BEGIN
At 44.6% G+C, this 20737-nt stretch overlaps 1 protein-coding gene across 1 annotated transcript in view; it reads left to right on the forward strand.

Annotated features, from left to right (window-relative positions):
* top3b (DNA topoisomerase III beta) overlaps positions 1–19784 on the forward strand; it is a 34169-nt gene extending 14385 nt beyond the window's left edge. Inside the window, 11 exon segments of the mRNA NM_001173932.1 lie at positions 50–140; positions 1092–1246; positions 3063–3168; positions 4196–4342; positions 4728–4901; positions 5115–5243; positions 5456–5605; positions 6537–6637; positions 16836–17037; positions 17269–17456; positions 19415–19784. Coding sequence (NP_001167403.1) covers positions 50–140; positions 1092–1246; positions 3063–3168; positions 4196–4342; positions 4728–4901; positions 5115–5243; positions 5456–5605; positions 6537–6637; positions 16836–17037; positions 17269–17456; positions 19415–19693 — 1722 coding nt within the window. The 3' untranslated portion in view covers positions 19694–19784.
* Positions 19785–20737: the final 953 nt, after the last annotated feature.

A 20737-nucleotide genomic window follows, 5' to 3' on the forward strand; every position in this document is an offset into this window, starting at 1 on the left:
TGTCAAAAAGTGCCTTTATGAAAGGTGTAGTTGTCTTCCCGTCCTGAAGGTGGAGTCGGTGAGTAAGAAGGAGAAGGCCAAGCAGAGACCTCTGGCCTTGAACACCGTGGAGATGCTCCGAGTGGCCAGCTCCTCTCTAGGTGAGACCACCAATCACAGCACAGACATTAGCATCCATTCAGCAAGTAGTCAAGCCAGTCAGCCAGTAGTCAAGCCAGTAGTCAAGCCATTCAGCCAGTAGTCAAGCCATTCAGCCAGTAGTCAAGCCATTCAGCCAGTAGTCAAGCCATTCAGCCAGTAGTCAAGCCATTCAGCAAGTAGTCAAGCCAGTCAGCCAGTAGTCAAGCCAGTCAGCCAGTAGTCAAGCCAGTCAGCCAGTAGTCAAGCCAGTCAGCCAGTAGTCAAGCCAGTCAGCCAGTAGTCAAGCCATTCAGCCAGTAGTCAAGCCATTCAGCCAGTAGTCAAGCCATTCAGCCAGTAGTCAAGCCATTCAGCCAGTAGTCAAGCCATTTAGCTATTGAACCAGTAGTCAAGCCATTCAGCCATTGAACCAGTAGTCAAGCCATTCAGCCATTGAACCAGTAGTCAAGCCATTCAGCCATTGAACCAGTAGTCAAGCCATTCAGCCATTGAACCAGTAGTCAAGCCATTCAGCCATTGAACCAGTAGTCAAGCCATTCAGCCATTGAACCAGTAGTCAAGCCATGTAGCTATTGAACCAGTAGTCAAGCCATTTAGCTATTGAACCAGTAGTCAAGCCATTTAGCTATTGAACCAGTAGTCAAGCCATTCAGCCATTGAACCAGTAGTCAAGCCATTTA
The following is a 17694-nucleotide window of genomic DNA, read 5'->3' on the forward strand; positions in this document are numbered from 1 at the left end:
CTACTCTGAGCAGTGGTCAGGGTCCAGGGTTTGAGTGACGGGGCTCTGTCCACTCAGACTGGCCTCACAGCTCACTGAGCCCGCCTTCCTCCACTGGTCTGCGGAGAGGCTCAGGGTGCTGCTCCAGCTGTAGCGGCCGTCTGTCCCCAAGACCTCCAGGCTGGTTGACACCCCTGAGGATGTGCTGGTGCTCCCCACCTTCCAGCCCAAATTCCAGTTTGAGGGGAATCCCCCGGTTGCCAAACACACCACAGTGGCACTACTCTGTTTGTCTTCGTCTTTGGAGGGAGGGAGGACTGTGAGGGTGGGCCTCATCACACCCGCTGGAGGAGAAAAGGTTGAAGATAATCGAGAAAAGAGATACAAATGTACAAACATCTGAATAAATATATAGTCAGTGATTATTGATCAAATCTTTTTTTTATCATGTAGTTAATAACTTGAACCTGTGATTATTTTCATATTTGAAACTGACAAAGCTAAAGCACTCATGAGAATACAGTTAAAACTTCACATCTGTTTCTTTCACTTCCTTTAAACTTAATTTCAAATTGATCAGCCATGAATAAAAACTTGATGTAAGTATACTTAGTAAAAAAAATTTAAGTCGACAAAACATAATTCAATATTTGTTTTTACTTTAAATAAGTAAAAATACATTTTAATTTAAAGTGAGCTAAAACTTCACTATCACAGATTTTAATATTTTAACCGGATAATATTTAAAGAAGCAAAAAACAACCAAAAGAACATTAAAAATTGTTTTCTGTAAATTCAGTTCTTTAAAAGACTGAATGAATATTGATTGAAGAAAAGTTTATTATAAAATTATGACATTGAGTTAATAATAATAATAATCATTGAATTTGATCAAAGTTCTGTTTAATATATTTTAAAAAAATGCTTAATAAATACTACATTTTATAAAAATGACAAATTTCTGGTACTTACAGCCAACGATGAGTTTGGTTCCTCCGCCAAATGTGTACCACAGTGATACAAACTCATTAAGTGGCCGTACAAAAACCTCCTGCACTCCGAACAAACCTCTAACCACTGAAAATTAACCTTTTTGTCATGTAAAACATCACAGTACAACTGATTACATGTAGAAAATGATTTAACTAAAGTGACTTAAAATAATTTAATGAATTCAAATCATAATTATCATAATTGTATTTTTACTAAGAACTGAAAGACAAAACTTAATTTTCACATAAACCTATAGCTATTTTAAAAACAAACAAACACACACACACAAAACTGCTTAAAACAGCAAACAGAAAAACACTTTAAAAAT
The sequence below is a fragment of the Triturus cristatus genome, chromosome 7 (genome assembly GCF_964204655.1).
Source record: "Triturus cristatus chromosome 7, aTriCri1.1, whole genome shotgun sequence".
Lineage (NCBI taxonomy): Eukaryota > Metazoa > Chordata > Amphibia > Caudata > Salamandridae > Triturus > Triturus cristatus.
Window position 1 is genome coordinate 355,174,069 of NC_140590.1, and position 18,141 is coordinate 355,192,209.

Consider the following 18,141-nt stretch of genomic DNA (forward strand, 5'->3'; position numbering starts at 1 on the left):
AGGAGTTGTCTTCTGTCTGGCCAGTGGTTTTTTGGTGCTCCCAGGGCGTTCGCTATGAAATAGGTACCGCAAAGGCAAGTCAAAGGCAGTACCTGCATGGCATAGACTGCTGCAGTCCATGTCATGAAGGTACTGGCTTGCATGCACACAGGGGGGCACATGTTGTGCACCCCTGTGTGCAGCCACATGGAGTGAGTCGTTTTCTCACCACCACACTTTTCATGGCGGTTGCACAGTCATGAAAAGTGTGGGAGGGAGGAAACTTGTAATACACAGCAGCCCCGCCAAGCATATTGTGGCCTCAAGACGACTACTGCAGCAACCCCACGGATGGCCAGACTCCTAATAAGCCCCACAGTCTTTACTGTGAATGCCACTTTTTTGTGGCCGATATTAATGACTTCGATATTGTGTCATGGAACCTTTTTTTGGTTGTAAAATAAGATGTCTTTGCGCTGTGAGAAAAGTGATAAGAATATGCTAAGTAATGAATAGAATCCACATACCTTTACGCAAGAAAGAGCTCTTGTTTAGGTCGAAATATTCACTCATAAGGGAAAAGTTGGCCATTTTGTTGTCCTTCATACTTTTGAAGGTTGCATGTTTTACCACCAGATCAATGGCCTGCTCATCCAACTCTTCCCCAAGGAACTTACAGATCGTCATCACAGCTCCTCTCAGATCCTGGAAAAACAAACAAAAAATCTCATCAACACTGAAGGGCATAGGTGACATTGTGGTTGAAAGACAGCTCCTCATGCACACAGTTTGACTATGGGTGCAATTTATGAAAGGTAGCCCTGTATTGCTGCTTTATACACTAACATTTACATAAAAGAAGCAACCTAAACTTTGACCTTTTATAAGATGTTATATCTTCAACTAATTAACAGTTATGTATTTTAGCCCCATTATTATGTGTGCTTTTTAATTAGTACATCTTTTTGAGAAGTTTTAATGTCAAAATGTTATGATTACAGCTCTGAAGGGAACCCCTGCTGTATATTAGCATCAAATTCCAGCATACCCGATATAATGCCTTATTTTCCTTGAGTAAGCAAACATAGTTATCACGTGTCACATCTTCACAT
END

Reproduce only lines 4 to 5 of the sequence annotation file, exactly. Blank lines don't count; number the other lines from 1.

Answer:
* Positions 19785–20737: the final 953 nt, after the last annotated feature.

A 20737-nucleotide genomic window follows, 5' to 3' on the forward strand; every position in this document is an offset into this window, starting at 1 on the left: